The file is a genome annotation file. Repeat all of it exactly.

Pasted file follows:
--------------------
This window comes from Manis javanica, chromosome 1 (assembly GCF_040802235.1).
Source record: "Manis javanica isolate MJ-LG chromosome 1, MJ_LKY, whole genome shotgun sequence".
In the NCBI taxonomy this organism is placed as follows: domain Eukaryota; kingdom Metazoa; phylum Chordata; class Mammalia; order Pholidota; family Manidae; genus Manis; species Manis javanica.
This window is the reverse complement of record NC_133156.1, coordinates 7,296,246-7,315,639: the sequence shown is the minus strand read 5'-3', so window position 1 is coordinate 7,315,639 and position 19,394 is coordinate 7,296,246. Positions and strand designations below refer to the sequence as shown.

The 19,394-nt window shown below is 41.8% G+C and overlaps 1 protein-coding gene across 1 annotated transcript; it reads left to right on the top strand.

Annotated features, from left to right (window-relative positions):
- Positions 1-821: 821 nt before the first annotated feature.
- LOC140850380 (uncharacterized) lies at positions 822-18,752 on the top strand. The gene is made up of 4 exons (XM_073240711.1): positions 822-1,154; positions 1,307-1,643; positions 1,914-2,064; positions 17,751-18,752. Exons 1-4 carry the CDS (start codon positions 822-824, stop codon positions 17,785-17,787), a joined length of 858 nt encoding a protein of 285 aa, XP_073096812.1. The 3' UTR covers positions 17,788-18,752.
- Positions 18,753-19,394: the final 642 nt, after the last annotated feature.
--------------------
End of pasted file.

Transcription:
This window comes from Manis javanica, chromosome 1 (assembly GCF_040802235.1).
Source record: "Manis javanica isolate MJ-LG chromosome 1, MJ_LKY, whole genome shotgun sequence".
In the NCBI taxonomy this organism is placed as follows: domain Eukaryota; kingdom Metazoa; phylum Chordata; class Mammalia; order Pholidota; family Manidae; genus Manis; species Manis javanica.
This window is the reverse complement of record NC_133156.1, coordinates 7,296,246-7,315,639: the sequence shown is the minus strand read 5'-3', so window position 1 is coordinate 7,315,639 and position 19,394 is coordinate 7,296,246. Positions and strand designations below refer to the sequence as shown.

The 19,394-nt window shown below is 41.8% G+C and overlaps 1 protein-coding gene across 1 annotated transcript; it reads left to right on the top strand.

Annotated features, from left to right (window-relative positions):
- Positions 1-821: 821 nt before the first annotated feature.
- LOC140850380 (uncharacterized) lies at positions 822-18,752 on the top strand. The gene is made up of 4 exons (XM_073240711.1): positions 822-1,154; positions 1,307-1,643; positions 1,914-2,064; positions 17,751-18,752. Exons 1-4 carry the CDS (start codon positions 822-824, stop codon positions 17,785-17,787), a joined length of 858 nt encoding a protein of 285 aa, XP_073096812.1. The 3' UTR covers positions 17,788-18,752.
- Positions 18,753-19,394: the final 642 nt, after the last annotated feature.